Born with Achondroplasia—a genetic disorder which causes dwarfism—sophomore Cole Anderson has always been different from his peers. While his appearance is a large part of his identity, Anderson stands out for much more than his height.
Known for having a positive attitude, Anderson has developed a personality which makes him well liked among his community.
“As a high school student, I think he is frustrated that he doesn’t have any same sized peers in Lawrence,” mother Cori Anderson said. “But he’s not a victim of any bullying. Nobody picks on him, harasses him or calls him names. Cole is very popular. He doesn’t feel like he is not a part of the crowd.”
However, his self esteem was not easily earned, as he has experienced isolation from his peers in the past. As a child, Anderson was occasionally mocked for his height.
“In elementary school, kids weren’t necessarily bullying him or being hateful, but it was more a lack of knowledge,” Cori Anderson said. “The word ‘midget’ is a derogatory term, and we do our best to educate others if people refer to Cole as that. When Cole was in second grade, a couple of boys called him that.”
Despite his classmates’ harsh comments, Anderson took the conflict as an opportunity to inform his peers about his condition and how to approach those who have it.
“He took it upon himself to go up to his teacher and say ‘I need to have a conversation with them man to man’,” Cori Anderson said. “His teacher was a great positive influence—he took the little boys aside and let them have a conversation about not using that word and why. Cole has really been his own advocate, I have never had to step in for him.”
Anderson’s experiences have played a large role in his current outlook on life, inspiring him to fully engage with those around him today.
“I have coped pretty well because, since I’m different, a lot more people notice me,” Cole Anderson said. “So with that I usually try to be more positive and keep everyone around me happy.”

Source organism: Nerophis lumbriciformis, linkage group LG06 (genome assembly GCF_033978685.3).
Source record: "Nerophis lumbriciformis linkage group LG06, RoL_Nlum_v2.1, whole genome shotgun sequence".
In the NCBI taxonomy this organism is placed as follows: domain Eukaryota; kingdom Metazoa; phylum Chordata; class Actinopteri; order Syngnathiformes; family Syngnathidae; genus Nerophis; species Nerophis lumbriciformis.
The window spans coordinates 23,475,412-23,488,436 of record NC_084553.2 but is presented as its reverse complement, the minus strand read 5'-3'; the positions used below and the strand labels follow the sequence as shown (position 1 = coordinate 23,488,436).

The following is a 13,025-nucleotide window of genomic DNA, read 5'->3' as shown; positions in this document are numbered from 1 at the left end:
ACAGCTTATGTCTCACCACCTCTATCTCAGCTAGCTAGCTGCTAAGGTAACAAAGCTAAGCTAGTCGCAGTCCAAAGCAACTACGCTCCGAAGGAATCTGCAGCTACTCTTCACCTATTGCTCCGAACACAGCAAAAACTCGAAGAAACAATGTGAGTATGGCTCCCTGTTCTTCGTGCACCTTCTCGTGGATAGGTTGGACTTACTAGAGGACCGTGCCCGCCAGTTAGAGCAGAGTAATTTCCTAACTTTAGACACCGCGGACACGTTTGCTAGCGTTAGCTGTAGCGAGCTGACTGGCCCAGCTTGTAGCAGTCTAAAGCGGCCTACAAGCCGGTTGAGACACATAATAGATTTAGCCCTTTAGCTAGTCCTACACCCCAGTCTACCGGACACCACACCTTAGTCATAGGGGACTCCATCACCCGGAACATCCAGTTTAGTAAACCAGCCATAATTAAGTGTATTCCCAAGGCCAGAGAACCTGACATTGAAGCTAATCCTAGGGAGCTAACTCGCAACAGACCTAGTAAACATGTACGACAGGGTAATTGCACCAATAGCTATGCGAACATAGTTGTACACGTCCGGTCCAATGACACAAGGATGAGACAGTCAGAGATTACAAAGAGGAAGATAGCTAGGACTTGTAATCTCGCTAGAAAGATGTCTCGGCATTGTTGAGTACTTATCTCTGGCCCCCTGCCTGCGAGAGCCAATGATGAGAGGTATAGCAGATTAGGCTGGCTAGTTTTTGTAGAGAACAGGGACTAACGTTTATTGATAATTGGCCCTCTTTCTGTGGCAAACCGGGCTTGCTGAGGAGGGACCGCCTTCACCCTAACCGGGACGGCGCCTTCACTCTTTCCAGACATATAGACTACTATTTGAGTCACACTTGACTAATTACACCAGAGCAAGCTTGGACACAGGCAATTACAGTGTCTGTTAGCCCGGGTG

Despite his eagerness to be a part of his school’s community—along with his natural athleticism—Anderson realized his height would prevent him from playing on the basketball team.
“Cole would love to play for the Free State Basketball Team, but do you think he would earn a spot?” Cori Anderson said. “Not because Cole isn’t energetic or doesn’t have great ball handling skills, but because he is not 6’7”.”
Proving that his height doesn’t determine his athletic ability, Anderson joined a private team consisting of all short-statured athletes. Through the Dwarf Athletics Association of America, he competes against other all-dwarf teams from around the globe.
“Every year they have a national game, and every four years they have a world game,” Cori Anderson said. “People from all over the world come together to play basketball, soccer, badminton, volleyball, run track and field and swim. “
The DAAA provides a channel for short-statured athletes to connect despite the distance between them, as it can be challenging for players to find local teams to be a part of. Volunteer coaches such as Jeremy Harrison, 40, give their time to organize practices and schedule games.
“[Short-statured athletes] are all spread out throughout the U.S.,” Harrison said. “There aren’t a lot of them that they can play with locally, so we try to provide an opportunity for them to play together once a year and have good competition.”
Often labelled as less athletic than normal-statured athletes, the DAAA allows those with dwarfism to show their skills in a supportive environment.
“People have preconceptions that they are smaller and aren’t as good,” Harrison said. “But in my opinion, size doesn’t really matter. Athletes come in all different shapes and sizes, and they prove that on the court and the field whenever they play.”
Aside from the opportunity to participate in a sport he loves, the team provides Anderson a chance to develop friendships with those who share his condition and experience the hardships that come along with it.
“Our relationship is tighter because we all are fueled by people not believing in us,” Cole Anderson said. “We all want to be that person that makes people say ‘I thought they weren’t good at basketball’, but we actually are.”
Breaking stereotypes in life and on the basketball court, Anderson has finally found a community who recognizes that athletic ability should never be underestimated due to appearance.
“Whenever I am playing with dwarfs, it doesn’t make me feel different from everyone else. It makes me feel normal because it doesn’t really matter how tall or big you are in basketball—if you win you win.”